The most technically sound estimates presented in Table 2 are those based on the shorter one-year recall period that rely on Rs’ firsthand accounts of their own experiences (person-based estimates). These estimates appear in the first two columns. They indicate that each year in the U.S. there are about 2.2 to 2.5 million DGUs of all types by civilians against humans, with about 1.5 to 1.9 million of the incidents involving use of handguns.
Gary Kleck is a university professor, and author of the much maligned article on Politico, Defensive Gun Use Is Not a Myth. I read this a while ago, but Bloomberg made a much smarter sounding response than one that I would have made;
The carping back and forth gets pretty technical, but the brief version is that Hemenway believes Kleck includes too many “false positives”: respondents who claim they’ve chased off burglars or rapists with guns but probably are boasting or, worse, categorizing unlawful aggressive conduct as legitimate DGU. Hemenway finds more reliable an annual federal government research project, called the National Crime Victimization Survey, which yields estimates in the neighborhood of 100,000 defensive gun uses per year. Making various reasonable-sounding adjustments, other social scientists have suggested that perhaps a figure somewhere between 250,000 and 370,000 might be more accurate.
Wherein Kleck’s estimated north of two million is oft parroted by pro-gun advocates, a comprehensive and systematic effort to catalog every publicly available defensive gun use (DGU) by the Gun Violence Archive argues otherwise; 1,582 in 2014, and 1,274 in 2015, and 6 so far in 2016.
Being that the year is not over, that 2016 number is likely to change.
Seeing as the Second Amendment Foundation seems so keen to delete all of the interviews LA Times did with Gary Kleck, it is going to be difficult to find the sources being cited by Bloomberg, any number between 1,582 and 250,000 is a lot different than 2.2 million — somewhere between 1,391x and 8.8x.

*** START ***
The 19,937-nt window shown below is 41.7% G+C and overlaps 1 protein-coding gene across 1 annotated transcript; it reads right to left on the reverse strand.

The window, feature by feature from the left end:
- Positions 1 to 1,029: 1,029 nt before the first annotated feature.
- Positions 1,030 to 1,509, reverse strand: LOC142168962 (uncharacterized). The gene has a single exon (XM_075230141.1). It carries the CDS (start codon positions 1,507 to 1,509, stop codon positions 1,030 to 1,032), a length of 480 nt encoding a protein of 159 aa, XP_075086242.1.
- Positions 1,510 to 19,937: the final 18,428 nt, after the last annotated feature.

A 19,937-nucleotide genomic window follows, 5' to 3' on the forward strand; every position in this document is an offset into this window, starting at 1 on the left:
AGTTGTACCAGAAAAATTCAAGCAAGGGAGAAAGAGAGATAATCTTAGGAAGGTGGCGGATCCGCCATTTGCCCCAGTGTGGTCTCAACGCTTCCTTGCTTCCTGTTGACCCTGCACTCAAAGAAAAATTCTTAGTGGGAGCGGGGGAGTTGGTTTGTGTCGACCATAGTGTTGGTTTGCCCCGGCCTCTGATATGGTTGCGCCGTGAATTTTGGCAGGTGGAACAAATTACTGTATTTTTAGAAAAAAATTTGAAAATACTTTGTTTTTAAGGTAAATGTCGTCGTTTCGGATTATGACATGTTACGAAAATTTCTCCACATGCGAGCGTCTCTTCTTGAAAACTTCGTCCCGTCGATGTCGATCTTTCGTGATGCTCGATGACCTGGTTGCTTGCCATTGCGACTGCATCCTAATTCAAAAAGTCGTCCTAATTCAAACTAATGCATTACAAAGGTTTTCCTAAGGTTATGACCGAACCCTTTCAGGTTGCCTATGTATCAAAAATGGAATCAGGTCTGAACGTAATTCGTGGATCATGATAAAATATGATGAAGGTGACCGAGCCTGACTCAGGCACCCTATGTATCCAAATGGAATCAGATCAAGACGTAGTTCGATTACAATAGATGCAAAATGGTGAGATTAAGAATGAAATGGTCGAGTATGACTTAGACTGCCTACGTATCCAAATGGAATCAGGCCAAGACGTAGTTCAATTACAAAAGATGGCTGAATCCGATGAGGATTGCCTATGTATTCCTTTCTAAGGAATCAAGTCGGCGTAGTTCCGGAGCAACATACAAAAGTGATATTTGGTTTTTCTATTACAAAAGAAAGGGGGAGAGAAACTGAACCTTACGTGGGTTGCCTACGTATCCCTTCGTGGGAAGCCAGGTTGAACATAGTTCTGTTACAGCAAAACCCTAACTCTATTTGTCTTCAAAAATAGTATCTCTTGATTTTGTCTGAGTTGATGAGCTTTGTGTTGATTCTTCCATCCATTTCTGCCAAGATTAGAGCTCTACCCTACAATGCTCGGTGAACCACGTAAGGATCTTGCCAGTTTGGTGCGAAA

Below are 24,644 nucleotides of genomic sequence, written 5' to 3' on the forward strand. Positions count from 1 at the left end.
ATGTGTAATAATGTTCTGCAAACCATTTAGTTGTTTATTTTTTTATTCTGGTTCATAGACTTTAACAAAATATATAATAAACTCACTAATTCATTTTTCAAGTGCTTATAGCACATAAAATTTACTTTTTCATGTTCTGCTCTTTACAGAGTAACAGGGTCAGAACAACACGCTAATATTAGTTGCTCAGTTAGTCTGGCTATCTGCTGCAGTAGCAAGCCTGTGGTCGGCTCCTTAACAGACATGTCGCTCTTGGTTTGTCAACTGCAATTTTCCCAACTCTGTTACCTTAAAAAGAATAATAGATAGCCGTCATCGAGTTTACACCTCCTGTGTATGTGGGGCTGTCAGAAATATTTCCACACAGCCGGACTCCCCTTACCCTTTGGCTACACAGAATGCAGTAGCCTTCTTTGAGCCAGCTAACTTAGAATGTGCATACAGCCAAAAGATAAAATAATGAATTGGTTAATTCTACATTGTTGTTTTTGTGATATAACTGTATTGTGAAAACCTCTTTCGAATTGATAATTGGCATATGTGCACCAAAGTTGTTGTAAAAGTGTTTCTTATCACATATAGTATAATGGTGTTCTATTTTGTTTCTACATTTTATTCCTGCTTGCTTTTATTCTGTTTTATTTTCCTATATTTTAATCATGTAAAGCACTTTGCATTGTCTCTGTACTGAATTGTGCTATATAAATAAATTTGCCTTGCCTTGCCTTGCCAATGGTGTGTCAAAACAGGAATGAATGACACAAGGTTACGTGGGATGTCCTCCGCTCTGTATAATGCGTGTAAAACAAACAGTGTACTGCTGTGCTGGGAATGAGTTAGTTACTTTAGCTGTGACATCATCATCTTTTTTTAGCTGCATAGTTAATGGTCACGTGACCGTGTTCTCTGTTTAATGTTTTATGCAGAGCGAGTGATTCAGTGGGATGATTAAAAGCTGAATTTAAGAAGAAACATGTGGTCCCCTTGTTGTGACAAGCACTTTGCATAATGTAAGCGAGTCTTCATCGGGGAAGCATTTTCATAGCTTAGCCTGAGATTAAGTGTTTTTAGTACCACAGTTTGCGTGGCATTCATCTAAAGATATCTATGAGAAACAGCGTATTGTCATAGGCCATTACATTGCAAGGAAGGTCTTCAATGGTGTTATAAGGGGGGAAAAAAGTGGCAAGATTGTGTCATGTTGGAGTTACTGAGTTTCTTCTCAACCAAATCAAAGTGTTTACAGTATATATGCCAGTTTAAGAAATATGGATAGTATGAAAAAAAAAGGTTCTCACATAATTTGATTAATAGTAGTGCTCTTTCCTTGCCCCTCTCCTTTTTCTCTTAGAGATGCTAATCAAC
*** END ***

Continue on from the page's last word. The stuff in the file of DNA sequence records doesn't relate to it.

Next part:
I don’t know what I can do with these numbers and my previous calculations, but I want to leave what I have found out in the open. Because I am a swell dude.
As you may have noticed, I am not the Pew Research Center, I am not an internationally respected newspaper printed on dead trees; I am neither from from the Center of Disease Control, nor from the Congress that banned all research into gun violence. I do not get my own findings, nor am I in much position to argue against the findings of reports that I have thus far cited. I found evidence that supported my interpretation of reality, but tried to ignore sources that lacked evidence, and websites with any association with obvious political biases, the information that I found on Wikipedia was tracked to their sources.
What I am trying to do is be honest. When I first made this argument, actually, the numbers showed that cars were a few times more dangerous than guns, but included me arguing the obvious beneficial net impact on the economy that I was too lazy to research — but I don’t have to anymore, which is good, because I already spent enough time researching just to win an argument with someone on Facebook.
Because, economic impact or not, guns are still a terrible idea. They are just now more of a terrible idea, and just because you can’t fix the entire problem, doesn’t mean you should not try.
And no, criminals do not love gun control, they love the fear of it, you troglodytes.
UPDATE: Edited for the maths.
UPDATE 2: Gun and self-defense stats.